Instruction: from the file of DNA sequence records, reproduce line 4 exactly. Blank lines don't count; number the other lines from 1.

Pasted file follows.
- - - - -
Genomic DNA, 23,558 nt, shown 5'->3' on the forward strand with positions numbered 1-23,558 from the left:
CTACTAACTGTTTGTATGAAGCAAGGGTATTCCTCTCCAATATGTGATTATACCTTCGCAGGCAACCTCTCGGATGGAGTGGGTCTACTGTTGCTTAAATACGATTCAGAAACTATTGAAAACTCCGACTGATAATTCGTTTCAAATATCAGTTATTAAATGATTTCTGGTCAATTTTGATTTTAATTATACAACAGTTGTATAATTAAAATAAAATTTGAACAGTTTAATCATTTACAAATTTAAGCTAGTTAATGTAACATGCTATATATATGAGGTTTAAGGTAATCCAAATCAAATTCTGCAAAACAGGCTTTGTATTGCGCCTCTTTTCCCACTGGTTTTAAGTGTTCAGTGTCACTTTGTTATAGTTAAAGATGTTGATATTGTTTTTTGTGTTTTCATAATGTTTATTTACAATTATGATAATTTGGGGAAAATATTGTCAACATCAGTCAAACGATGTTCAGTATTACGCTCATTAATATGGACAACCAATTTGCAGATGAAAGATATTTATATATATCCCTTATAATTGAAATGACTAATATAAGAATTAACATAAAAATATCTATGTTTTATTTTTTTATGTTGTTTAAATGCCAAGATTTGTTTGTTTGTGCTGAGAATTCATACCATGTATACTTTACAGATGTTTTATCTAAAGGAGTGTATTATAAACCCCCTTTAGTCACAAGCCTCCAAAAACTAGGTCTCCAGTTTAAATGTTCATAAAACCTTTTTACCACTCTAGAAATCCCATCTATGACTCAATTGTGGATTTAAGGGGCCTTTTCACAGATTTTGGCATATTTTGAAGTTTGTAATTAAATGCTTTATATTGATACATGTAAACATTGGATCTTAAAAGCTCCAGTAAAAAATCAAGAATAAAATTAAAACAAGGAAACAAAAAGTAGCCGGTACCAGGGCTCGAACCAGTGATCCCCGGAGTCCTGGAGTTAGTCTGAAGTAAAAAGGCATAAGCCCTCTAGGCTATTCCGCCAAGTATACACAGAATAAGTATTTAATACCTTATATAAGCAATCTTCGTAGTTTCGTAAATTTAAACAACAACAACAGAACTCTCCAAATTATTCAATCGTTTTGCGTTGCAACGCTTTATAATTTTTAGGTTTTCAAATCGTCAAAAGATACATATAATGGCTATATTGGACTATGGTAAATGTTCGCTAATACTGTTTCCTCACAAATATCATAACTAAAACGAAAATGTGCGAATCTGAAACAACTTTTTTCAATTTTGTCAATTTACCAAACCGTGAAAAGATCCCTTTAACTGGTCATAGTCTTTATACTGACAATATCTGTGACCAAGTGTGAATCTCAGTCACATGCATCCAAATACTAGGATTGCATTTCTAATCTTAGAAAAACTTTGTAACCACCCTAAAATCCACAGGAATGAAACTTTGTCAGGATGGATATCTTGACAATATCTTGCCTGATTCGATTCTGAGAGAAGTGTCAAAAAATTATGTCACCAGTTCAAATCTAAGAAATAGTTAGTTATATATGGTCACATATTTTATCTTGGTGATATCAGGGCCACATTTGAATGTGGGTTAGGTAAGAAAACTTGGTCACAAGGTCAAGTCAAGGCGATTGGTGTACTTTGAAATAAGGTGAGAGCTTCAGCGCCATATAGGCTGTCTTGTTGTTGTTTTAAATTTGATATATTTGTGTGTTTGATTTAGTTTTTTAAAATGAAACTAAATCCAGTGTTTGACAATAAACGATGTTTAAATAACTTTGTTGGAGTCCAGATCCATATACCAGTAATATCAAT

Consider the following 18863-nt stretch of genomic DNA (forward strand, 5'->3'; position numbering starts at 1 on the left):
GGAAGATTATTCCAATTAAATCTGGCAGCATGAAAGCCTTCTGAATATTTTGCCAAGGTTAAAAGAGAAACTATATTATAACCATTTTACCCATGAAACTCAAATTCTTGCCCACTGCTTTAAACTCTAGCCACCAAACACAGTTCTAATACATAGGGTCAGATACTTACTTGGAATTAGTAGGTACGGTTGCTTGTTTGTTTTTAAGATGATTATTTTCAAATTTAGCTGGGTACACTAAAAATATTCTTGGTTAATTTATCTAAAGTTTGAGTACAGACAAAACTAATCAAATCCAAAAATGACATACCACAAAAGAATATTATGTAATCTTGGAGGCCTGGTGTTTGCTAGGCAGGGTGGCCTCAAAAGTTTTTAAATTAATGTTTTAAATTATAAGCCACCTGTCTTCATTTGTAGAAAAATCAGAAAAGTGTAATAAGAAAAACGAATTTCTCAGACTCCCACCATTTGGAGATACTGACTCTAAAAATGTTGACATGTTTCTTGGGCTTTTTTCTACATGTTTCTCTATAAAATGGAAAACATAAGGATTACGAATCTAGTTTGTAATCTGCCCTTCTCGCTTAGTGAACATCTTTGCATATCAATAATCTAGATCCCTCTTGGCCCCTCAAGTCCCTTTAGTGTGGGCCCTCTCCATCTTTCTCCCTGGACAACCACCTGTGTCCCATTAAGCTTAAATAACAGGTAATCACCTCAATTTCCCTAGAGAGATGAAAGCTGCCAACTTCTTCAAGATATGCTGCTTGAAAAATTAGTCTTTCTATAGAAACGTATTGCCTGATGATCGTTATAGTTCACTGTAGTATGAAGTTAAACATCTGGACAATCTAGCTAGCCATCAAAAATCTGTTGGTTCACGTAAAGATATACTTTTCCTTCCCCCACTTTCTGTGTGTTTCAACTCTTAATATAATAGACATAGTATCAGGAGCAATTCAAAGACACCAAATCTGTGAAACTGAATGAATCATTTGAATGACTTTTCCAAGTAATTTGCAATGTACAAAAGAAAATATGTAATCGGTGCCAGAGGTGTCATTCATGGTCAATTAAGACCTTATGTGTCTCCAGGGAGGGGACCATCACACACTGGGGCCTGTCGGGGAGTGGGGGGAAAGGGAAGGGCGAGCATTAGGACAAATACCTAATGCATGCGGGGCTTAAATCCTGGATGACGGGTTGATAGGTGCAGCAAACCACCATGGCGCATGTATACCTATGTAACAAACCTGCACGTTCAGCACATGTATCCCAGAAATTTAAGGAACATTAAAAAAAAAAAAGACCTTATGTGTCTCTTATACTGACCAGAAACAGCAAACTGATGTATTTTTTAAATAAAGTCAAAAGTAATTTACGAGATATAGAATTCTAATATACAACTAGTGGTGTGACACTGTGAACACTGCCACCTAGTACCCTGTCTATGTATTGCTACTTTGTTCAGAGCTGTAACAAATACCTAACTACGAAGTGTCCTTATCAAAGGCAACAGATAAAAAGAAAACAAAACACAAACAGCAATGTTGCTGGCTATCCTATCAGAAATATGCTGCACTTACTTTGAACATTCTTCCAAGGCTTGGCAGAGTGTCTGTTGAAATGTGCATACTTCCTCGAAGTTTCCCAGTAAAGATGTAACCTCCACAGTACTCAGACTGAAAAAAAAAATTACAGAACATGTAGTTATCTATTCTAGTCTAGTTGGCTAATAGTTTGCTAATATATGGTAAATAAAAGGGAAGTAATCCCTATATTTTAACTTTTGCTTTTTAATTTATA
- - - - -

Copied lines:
GGAAGATTATTCCAATTAAATCTGGCAGCATGAAAGCCTTCTGAATATTTTGCCAAGGTTAAAAGAGAAACTATATTATAACCATTTTACCCATGAAACTCAAATTCTTGCCCACTGCTTTAAACTCTAGCCACCAAACACAGTTCTAATACATAGGGTCAGATACTTACTTGGAATTAGTAGGTACGGTTGCTTGTTTGTTTTTAAGATGATTATTTTCAAATTTAGCTGGGTACACTAAAAATATTCTTGGTTAATTTATCTAAAGTTTGAGTACAGACAAAACTAATCAAATCCAAAAATGACATACCACAAAAGAATATTATGTAATCTTGGAGGCCTGGTGTTTGCTAGGCAGGGTGGCCTCAAAAGTTTTTAAATTAATGTTTTAAATTATAAGCCACCTGTCTTCATTTGTAGAAAAATCAGAAAAGTGTAATAAGAAAAACGAATTTCTCAGACTCCCACCATTTGGAGATACTGACTCTAAAAATGTTGACATGTTTCTTGGGCTTTTTTCTACATGTTTCTCTATAAAATGGAAAACATAAGGATTACGAATCTAGTTTGTAATCTGCCCTTCTCGCTTAGTGAACATCTTTGCATATCAATAATCTAGATCCCTCTTGGCCCCTCAAGTCCCTTTAGTGTGGGCCCTCTCCATCTTTCTCCCTGGACAACCACCTGTGTCCCATTAAGCTTAAATAACAGGTAATCACCTCAATTTCCCTAGAGAGATGAAAGCTGCCAACTTCTTCAAGATATGCTGCTTGAAAAATTAGTCTTTCTATAGAAACGTATTGCCTGATGATCGTTATAGTTCACTGTAGTATGAAGTTAAACATCTGGACAATCTAGCTAGCCATCAAAAATCTGTTGGTTCACGTAAAGATATACTTTTCCTTCCCCCACTTTCTGTGTGTTTCAACTCTTAATATAATAGACATAGTATCAGGAGCAATTCAAAGACACCAAATCTGTGAAACTGAATGAATCATTTGAATGACTTTTCCAAGTAATTTGCAATGTACAAAAGAAAATATGTAATCGGTGCCAGAGGTGTCATTCATGGTCAATTAAGACCTTATGTGTCTCCAGGGAGGGGACCATCACACACTGGGGCCTGTCGGGGAGTGGGGGGAAAGGGAAGGGCGAGCATTAGGACAAATACCTAATGCATGCGGGGCTTAAATCCTGGATGACGGGTTGATAGGTGCAGCAAACCACCATGGCGCATGTATACCTATGTAACAAACCTGCACGTTCAGCACATGTATCCCAGAAATTTAAGGAACATTAAAAAAAAAAAAGACCTTATGTGTCTCTTATACTGACCAGAAACAGCAAACTGATGTATTTTTTAAATAAAGTCAAAAGTAATTTACGAGATATAGAATTCTAATATACAACTAGTGGTGTGACACTGTGAACACTGCCACCTAGTACCCTGTCTATGTATTGCTACTTTGTTCAGAGCTGTAACAAATACCTAACTACGAAGTGTCCTTATCAAAGGCAACAGATAAAAAGAAAACAAAACACAAACAGCAATGTTGCTGGCTATCCTATCAGAAATATGCTGCACTTACTTTGAACATTCTTCCAAGGCTTGGCAGAGTGTCTGTTGAAATGTGCATACTTCCTCGAAGTTTCCCAGTAAAGATGTAACCTCCACAGTACTCAGACTGAAAAAAAAAATTACAGAACATGTAGTTATCTATTCTAGTCTAGTTGGCTAATAGTTTGCTAATATATGGTAAATAAAAGGGAAGTAATCCCTATATTTTAACTTTTGCTTTTTAATTTATA